Sat, Mar 31, 2018 - Page 1 News List

US, Taiwan sign missile deal: source

TANK-BUSTERS:The sale is part of an arms package announced by the US in December 2015, originally for 769 missiles along with training equipment and support systems

By Lo Tien-pin and Jake Chung  /  Staff reporter, with staff writer

A soldier simulates shooting a Kestrel anti-armor rocket during a military drill at Pingtung County’s Joint Operations Training Base Command on March 4, 2016.

Photo: Lo Tien-bin, Taipei Times

Taiwan and the US have sealed a NT$3.8 billion (US$130.5 million) deal for 460 TOW-2B Aero radio frequency (RF)-controlled anti-tank missiles, which are to be delivered to Taiwan annually starting this year, with the final batch to be received by June 2024, a Ministry of National Defense source said yesterday.

The TOW-2B missiles are superior to the TOW-2A missiles the military currently uses in that they are wirelessly controlled rather than wire-guided, the source said.

The RF capability allows the missiles to more easily damage or paralyze enemy tanks by attacking them at more vulnerable points, the source said.

After delivery of the missiles, the army’s anti-tank companies — on both Taiwan proper and its outlying islands — would have priority in deploying the missiles, the source said.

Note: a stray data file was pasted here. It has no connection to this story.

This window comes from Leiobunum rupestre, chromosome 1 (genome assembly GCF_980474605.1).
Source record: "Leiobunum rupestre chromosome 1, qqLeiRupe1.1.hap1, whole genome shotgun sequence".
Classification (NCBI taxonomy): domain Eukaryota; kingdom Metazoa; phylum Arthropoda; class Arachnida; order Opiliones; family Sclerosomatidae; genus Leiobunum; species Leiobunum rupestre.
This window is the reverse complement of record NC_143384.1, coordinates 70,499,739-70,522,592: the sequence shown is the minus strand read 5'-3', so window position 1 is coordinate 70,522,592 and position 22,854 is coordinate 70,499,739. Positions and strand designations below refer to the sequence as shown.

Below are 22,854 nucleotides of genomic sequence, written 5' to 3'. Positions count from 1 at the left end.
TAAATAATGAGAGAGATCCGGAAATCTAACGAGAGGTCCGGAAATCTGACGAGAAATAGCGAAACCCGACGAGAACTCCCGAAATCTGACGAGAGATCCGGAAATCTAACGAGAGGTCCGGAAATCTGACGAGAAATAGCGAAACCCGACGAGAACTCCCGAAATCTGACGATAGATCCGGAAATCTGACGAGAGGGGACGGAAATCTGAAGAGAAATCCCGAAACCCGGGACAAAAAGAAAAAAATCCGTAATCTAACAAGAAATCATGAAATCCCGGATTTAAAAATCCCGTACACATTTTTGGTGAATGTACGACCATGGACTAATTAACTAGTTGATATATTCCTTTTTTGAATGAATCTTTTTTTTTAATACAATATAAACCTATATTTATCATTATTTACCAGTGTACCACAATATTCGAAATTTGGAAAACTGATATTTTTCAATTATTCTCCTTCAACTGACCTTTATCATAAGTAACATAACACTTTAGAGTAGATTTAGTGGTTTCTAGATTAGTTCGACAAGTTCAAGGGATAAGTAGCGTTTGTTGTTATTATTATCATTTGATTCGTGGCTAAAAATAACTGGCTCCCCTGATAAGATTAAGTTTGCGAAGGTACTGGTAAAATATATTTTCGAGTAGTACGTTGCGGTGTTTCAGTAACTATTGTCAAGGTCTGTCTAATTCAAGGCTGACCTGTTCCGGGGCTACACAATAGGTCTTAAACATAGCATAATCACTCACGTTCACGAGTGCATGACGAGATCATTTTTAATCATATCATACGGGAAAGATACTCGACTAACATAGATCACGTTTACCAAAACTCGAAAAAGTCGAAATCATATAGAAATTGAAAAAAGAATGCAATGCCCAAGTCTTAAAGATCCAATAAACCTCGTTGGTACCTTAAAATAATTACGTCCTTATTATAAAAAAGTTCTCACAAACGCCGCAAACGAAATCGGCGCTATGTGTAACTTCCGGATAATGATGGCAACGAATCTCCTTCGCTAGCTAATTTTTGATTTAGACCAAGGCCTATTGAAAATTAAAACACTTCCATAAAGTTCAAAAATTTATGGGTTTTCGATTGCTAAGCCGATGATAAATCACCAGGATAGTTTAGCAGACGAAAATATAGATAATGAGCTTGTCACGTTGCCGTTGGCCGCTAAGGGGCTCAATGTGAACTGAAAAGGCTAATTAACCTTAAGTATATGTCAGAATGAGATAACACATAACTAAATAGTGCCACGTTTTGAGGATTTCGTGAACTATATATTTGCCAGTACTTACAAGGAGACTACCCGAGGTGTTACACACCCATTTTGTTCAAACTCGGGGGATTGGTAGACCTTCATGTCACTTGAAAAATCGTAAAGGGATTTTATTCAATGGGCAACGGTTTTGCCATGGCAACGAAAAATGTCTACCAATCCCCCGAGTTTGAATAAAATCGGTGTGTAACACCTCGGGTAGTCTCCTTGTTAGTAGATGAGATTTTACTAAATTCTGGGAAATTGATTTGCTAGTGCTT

The TOW-2B’s maximum range of 4.5km allows it to be used not only in ground battles, but also to prevent enemy landings by engaging hovercraft and amphibious landing vehicles, the source said.

The sale is part of an arms package announced by the US in December 2015, originally for 769 TOW-2B RF missiles along with training equipment and support systems for a total of US$268 million, the source said.

After assessing the military’s equipment, the ministry elected to purchase 460 missiles due to a healthy number of TOW-2A missiles still in use, the source said.

The move was also a means to incentivize the Chungshan Institute of Science and Technology (CSIST) to make breakthroughs in research and development and produce anti-tank weaponry on a par with the TOW-2B, the source said.

The deal was officially signed by the Taiwanese defense attache and the American Institute in Taiwan, and was promulgated by the ministry on Thursday.

The CSIST is building missiles based on the Kestrel anti-armor rocket and has achieved multiple breakthroughs on key technologies, adding it is possible that the final product could produce an anti-tank missile at the level of the portable F6M-1HB Javelin or the TOW-2B.

The CSIST has also developed a Kestrel variant that can reach targets more than 1,200m away, a drastic improvement over the current Kestrel, which only has a range of 400m, the source said.

The CSIST’s Kestrel variant would be able to penetrate up to 400mm of rolled homogenous armor, which is an improvement on the original Kestrel’s penetration rate of 300mm, the source added.

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